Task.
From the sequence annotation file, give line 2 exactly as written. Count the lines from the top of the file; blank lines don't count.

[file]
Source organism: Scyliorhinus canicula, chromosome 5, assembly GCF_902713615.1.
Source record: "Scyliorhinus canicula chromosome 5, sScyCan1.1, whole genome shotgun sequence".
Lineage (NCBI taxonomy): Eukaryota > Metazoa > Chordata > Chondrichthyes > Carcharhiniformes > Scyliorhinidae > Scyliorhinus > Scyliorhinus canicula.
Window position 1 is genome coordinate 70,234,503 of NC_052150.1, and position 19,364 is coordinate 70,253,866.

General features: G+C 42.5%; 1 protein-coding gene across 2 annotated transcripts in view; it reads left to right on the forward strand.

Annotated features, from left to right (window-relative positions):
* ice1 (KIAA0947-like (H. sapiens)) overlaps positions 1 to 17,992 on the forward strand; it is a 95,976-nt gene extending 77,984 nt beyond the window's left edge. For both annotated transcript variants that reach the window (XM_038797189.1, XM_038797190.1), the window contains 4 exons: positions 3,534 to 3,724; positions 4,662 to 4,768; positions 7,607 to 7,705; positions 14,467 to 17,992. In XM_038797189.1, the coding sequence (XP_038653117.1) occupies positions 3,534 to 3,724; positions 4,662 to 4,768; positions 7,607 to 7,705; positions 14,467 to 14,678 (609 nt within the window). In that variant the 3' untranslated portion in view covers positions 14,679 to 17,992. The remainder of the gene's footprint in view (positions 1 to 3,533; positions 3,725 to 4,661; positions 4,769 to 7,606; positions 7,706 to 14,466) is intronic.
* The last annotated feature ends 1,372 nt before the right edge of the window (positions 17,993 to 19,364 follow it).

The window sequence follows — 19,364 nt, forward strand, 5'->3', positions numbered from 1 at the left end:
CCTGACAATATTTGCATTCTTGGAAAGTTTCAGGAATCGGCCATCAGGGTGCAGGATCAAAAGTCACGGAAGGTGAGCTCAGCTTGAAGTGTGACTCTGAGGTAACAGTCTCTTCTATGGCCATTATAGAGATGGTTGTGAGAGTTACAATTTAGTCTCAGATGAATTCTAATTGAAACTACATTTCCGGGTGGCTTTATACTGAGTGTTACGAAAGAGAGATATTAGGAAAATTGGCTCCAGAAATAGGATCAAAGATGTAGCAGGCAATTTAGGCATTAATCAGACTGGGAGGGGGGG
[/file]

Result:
Source record: "Scyliorhinus canicula chromosome 5, sScyCan1.1, whole genome shotgun sequence".